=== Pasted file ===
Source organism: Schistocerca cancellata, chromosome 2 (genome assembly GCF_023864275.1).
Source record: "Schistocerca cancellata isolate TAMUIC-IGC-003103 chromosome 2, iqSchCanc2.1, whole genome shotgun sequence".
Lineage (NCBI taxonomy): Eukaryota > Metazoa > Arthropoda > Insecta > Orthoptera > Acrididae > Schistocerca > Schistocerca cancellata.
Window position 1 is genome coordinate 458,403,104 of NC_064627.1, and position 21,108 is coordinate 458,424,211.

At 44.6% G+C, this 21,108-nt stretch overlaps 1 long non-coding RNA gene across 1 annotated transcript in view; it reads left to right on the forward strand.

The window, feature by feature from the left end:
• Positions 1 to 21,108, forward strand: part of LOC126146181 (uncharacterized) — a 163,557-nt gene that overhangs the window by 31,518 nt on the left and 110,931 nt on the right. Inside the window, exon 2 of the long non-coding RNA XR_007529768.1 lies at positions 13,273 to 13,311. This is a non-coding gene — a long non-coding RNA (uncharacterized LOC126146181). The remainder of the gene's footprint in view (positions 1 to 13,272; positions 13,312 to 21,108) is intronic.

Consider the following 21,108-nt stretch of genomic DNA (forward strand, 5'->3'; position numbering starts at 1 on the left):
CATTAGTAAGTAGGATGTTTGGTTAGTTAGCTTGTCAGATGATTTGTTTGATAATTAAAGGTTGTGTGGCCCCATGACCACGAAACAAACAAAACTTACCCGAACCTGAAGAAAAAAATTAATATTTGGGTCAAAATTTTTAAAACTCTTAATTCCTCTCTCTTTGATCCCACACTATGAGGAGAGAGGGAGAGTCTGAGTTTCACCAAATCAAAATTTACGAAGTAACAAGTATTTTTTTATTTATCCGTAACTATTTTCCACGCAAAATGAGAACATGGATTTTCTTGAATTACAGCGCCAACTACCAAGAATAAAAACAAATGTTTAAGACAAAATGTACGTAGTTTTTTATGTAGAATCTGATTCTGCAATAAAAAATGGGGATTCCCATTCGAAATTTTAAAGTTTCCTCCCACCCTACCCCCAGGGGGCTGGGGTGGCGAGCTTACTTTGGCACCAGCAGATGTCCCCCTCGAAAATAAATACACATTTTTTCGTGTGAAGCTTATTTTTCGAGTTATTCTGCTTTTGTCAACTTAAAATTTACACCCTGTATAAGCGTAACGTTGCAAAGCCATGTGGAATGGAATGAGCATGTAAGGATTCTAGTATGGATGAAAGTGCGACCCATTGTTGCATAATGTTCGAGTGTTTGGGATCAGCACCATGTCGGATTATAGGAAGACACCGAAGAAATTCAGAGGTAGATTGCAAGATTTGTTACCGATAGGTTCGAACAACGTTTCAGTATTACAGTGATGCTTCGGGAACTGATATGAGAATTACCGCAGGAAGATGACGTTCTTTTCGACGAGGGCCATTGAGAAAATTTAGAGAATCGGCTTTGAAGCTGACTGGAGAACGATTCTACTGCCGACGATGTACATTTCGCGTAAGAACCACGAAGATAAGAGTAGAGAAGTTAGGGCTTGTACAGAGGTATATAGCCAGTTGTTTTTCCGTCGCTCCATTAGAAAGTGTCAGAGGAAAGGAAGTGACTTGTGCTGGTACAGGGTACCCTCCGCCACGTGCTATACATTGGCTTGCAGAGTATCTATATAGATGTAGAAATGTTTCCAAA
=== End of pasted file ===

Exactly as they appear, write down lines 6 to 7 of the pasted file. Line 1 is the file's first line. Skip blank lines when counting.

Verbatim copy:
The window, feature by feature from the left end:
• Positions 1 to 21,108, forward strand: part of LOC126146181 (uncharacterized) — a 163,557-nt gene that overhangs the window by 31,518 nt on the left and 110,931 nt on the right. Inside the window, exon 2 of the long non-coding RNA XR_007529768.1 lies at positions 13,273 to 13,311. This is a non-coding gene — a long non-coding RNA (uncharacterized LOC126146181). The remainder of the gene's footprint in view (positions 1 to 13,272; positions 13,312 to 21,108) is intronic.